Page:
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Varadkar pays tribute to ‘remarkable legacy’ of Michael Collins at his graveside

Ireland’s deputy leader gave a speech as part of the 100th annual commemoration of Michael Collins and Arthur Griffith.

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Tanaiste Leo Varadkar speaks at the 100th commemoration of Irish revolutionary Michael Collins and former minister Arthur Griffith (Gráinne Ní Aodha/PA)

Tanaiste Leo Varadkar speaks at the 100th commemoration of Irish revolutionary Michael Collins and former minister Arthur Griffith (Gráinne Ní Aodha/PA)

Tanaiste Leo Varadkar speaks at the 100th commemoration of Irish revolutionary Michael Collins and former minister Arthur Griffith (Gráinne Ní Aodha/PA)

Ireland’s deputy leader Leo Varadkar has paid tribute to the Irish revolutionary leader Michael Collins, at the 100th annual commemoration of Mr Collins and Arthur Griffith at Glasnevin Cemetery in Dublin.

The entire life of Michael Collins was a profile in courage,” the Fine Gael leader said at Collins’ grave.

“He had the courage to fight the British empire despite overwhelming odds, and to force it to the negotiating table.

“He had the courage to risk his reputation and his life by working to secure peace, and then persuade the majority of people in the Dail and in the country to support it.

“Most importantly, he had the courage to believe in his fellow countrymen and women, he had faith in the future, and he trusted what future generations would be able to achieve.

“That is a remarkable legacy and one that continues to motivate and inspire us today.”

The commemoration is one of the longest in the history of the state – the Collins/Griffith Commemoration Society has organised the annual event at the gravesides of Michael Collins and Arthur Griffith since 1923.

Mr Collins and politician Mr Griffith were part of the delegation which signed the Anglo-Irish treaty in 1921, leading to a split in the Irish parliament and to the Irish Civil War.

Mr Griffith died of a brain haemorrhage two months after the conflict broke out.

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Tanaiste Leo Varadkar and Justice Minister Helen McEntee at the 100th commemoration (Gráinne Ní Aodha/PA)

Tanaiste Leo Varadkar and Justice Minister Helen McEntee at the 100th commemoration (Gráinne Ní Aodha/PA)

Tanaiste Leo Varadkar and Justice Minister Helen McEntee at the 100th commemoration (Gráinne Ní Aodha/PA)

Fine Gael leader Leo Varadkar said: “When laying a wreath earlier, I was struck by the thought that it was probably a Sunday very like this one, a hundred years ago, that word began to travel around the country that president Griffith had died suddenly the day before.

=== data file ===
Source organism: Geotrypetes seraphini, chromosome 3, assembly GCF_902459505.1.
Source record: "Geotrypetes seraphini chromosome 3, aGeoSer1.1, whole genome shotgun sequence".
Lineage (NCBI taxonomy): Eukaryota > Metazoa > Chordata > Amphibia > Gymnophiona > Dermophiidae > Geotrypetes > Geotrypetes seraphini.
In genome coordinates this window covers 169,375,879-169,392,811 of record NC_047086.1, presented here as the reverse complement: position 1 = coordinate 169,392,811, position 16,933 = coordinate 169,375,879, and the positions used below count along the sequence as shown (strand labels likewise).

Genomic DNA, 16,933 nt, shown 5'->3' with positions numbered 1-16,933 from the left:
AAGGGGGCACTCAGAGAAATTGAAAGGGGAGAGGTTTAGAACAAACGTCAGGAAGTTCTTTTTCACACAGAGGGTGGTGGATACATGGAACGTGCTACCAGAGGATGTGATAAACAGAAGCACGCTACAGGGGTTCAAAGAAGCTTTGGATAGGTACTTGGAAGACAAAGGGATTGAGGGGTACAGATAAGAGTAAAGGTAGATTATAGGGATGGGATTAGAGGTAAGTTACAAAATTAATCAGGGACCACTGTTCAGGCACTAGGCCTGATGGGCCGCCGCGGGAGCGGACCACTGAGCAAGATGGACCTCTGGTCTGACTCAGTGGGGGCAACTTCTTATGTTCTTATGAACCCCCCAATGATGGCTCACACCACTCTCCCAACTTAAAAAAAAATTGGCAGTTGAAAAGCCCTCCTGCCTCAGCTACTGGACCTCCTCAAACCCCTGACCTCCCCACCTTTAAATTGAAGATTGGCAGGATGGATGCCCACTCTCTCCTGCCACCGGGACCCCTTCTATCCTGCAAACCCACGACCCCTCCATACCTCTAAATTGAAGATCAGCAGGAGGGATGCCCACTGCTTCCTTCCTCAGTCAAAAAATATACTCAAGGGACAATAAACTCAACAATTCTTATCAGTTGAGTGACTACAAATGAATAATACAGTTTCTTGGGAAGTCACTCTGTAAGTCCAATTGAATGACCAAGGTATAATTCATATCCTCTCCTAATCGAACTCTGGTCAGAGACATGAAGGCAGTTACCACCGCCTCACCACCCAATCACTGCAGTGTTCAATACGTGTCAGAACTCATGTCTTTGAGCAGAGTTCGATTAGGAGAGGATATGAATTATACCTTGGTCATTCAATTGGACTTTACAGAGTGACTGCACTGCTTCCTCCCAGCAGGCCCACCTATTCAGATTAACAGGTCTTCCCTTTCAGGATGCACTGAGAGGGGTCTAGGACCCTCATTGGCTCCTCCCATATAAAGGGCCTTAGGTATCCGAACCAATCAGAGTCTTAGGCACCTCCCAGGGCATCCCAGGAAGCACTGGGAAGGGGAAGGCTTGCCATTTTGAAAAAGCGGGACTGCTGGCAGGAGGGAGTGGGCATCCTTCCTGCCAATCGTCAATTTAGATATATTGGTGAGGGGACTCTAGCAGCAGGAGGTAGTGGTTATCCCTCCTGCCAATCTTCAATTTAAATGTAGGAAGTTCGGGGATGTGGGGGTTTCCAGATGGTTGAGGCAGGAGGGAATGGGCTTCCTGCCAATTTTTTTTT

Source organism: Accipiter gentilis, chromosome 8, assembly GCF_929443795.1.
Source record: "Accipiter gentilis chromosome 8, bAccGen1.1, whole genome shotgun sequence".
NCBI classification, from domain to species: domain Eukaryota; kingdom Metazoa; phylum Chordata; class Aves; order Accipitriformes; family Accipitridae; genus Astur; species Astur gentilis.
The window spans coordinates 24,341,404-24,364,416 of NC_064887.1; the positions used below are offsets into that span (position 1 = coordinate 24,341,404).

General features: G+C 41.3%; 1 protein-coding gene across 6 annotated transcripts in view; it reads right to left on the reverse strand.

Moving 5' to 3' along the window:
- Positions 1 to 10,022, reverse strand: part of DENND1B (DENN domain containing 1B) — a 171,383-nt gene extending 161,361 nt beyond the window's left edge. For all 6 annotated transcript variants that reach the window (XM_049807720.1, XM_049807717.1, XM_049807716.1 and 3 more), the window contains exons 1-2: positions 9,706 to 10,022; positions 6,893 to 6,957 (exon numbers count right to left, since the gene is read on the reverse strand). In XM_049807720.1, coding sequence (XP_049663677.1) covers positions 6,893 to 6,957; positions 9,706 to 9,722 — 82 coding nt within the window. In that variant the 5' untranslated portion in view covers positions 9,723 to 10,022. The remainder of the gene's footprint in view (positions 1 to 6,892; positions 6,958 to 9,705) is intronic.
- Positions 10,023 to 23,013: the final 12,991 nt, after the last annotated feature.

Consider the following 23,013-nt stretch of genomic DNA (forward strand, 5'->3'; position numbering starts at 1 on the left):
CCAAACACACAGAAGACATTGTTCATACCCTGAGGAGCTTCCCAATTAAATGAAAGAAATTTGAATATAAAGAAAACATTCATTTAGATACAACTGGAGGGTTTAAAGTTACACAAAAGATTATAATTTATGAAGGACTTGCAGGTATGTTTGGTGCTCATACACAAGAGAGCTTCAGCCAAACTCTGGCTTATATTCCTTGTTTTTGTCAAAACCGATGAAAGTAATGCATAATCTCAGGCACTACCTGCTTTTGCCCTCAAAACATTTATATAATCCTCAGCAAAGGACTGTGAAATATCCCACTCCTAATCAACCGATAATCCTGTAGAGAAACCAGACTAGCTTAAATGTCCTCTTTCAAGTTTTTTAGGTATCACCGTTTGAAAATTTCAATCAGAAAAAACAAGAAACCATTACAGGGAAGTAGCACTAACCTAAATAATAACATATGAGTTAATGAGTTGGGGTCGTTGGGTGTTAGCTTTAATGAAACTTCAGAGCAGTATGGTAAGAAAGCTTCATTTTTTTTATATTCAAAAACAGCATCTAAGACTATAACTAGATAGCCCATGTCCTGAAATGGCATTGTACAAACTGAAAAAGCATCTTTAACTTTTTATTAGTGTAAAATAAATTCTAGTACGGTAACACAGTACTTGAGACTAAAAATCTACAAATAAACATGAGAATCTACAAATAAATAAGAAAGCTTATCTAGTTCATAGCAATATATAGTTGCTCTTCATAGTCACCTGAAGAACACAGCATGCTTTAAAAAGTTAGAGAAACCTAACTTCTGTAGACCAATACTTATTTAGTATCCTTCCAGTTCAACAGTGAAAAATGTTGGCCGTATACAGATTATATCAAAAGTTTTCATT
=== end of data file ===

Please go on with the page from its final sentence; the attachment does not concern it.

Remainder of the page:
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“Clearly distraught, Michael Collins described it as a ‘calamity for Ireland’ and reflected on the ‘malignant fate’ which seemed to dog our country throughout history – that every time a leader emerged who was trusted by the people, they were taken from us.

“Giving some examples, Collins named Thomas Davis, Charles Stewart Parnell, and now Arthur Griffith.

“The great tragedy is that within a few short days, his own name would be added to that pantheon of lost leaders.”

Ten days after Mr Griffith’s death, Michael Collins was shot and killed during an ambush by anti-Treaty forces at Beal na mBlath in West Cork on August 22 1922.

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Leo Varadkar and Helen McEntee at Glasnevin Cemetery in Dublin (Gráinne Ní Aodha/PA)

Leo Varadkar and Helen McEntee at Glasnevin Cemetery in Dublin (Gráinne Ní Aodha/PA)

Leo Varadkar and Helen McEntee at Glasnevin Cemetery in Dublin (Gráinne Ní Aodha/PA)

Former justice minister Nora Owen, a grand niece of Michael Collins, laid a wreath at his grave.

Speaking to the PA news agency, she said it was a “very special” day.

“There are people here from all walks of life and all generations: young, old, middle-aged, very young. And I think they need to be reminded of the legacy Collins and Griffith left behind in this country.

“They left us the freedom to get our freedom, and we have our freedom – an independent democracy for 100 years now.”

Ms Owen referenced a reading of a speech given by Irish politician WT Cosgrave at Arthur Griffith’s funeral in 1922, in which he said that though Mr Griffith reached his life’s ambition in creating an Irish Free State, “he died a sorrowful man”.

“And if it were not for the greatness of his heart, and the magnificence of his mind, he would have died a broken-hearted man.

“For, within the last few months of his life, he looked out upon the moral desolation, which for the time being, darkened his country and stained its name both at home and abroad.

“Those of us who knew him during the last month of his life felt every day that when he addressed us, that that man must have suffered more than any other man in this country.”

Ms Owen said: “There are still people who find it hard – Fine Gael people who find it hard to talk nicely to Fianna Fail and vice versa. But mostly that bitterness has lessened now, and that speech by WT was a reminder of how painful the time was at that time.”

Mr Varadkar laid a wreath at the grave of Arthur Griffith, along with Shane Gray, grandson of Mr Griffith.

Minister for Justice Helen McEntee and Garda Commissioner Drew Harris laid wreaths at the grave of Eamonn Duggan, a former Irish minister who also took part in the Anglo-Irish treaty negotiations, and who died in 1936 aged 58.

The Defence Forces also took part in the ceremony, with the Sliabh na mBan armoured car on display. It formed part of Collins’s convoy, ambushed in 1922.


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